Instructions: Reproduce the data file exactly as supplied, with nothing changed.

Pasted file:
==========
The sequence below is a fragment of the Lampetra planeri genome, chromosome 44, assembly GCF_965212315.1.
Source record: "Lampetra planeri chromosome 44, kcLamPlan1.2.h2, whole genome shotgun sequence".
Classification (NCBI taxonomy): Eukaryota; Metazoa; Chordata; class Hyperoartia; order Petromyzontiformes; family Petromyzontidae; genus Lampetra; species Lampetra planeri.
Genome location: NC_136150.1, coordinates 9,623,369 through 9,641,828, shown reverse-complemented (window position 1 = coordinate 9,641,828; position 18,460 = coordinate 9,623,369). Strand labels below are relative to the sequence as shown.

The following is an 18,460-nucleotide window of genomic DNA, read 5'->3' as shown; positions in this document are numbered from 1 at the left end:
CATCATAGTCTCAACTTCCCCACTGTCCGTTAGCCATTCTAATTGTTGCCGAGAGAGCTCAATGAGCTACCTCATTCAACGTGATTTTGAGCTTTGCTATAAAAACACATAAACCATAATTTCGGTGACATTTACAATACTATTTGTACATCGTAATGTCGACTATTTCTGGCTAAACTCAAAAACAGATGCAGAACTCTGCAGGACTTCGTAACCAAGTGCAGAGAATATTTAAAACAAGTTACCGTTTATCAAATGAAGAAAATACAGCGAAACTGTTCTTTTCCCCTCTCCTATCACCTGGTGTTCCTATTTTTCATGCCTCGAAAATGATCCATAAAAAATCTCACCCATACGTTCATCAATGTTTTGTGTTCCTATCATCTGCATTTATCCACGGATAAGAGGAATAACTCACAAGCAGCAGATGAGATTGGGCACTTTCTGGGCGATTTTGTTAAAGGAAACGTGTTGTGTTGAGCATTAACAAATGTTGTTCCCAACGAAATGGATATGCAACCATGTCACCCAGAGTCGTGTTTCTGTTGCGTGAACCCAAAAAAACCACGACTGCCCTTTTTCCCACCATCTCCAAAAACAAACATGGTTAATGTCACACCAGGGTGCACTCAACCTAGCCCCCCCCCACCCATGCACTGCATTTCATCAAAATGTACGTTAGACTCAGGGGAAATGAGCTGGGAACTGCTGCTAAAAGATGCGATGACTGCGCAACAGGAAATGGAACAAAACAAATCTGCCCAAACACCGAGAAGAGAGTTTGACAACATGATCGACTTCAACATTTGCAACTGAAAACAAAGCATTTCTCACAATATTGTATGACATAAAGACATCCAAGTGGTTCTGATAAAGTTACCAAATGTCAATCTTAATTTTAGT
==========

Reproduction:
The sequence below is a fragment of the Lampetra planeri genome, chromosome 44, assembly GCF_965212315.1.
Source record: "Lampetra planeri chromosome 44, kcLamPlan1.2.h2, whole genome shotgun sequence".
Classification (NCBI taxonomy): Eukaryota; Metazoa; Chordata; class Hyperoartia; order Petromyzontiformes; family Petromyzontidae; genus Lampetra; species Lampetra planeri.
Genome location: NC_136150.1, coordinates 9,623,369 through 9,641,828, shown reverse-complemented (window position 1 = coordinate 9,641,828; position 18,460 = coordinate 9,623,369). Strand labels below are relative to the sequence as shown.

The following is an 18,460-nucleotide window of genomic DNA, read 5'->3' as shown; positions in this document are numbered from 1 at the left end:
CATCATAGTCTCAACTTCCCCACTGTCCGTTAGCCATTCTAATTGTTGCCGAGAGAGCTCAATGAGCTACCTCATTCAACGTGATTTTGAGCTTTGCTATAAAAACACATAAACCATAATTTCGGTGACATTTACAATACTATTTGTACATCGTAATGTCGACTATTTCTGGCTAAACTCAAAAACAGATGCAGAACTCTGCAGGACTTCGTAACCAAGTGCAGAGAATATTTAAAACAAGTTACCGTTTATCAAATGAAGAAAATACAGCGAAACTGTTCTTTTCCCCTCTCCTATCACCTGGTGTTCCTATTTTTCATGCCTCGAAAATGATCCATAAAAAATCTCACCCATACGTTCATCAATGTTTTGTGTTCCTATCATCTGCATTTATCCACGGATAAGAGGAATAACTCACAAGCAGCAGATGAGATTGGGCACTTTCTGGGCGATTTTGTTAAAGGAAACGTGTTGTGTTGAGCATTAACAAATGTTGTTCCCAACGAAATGGATATGCAACCATGTCACCCAGAGTCGTGTTTCTGTTGCGTGAACCCAAAAAAACCACGACTGCCCTTTTTCCCACCATCTCCAAAAACAAACATGGTTAATGTCACACCAGGGTGCACTCAACCTAGCCCCCCCCCACCCATGCACTGCATTTCATCAAAATGTACGTTAGACTCAGGGGAAATGAGCTGGGAACTGCTGCTAAAAGATGCGATGACTGCGCAACAGGAAATGGAACAAAACAAATCTGCCCAAACACCGAGAAGAGAGTTTGACAACATGATCGACTTCAACATTTGCAACTGAAAACAAAGCATTTCTCACAATATTGTATGACATAAAGACATCCAAGTGGTTCTGATAAAGTTACCAAATGTCAATCTTAATTTTAGT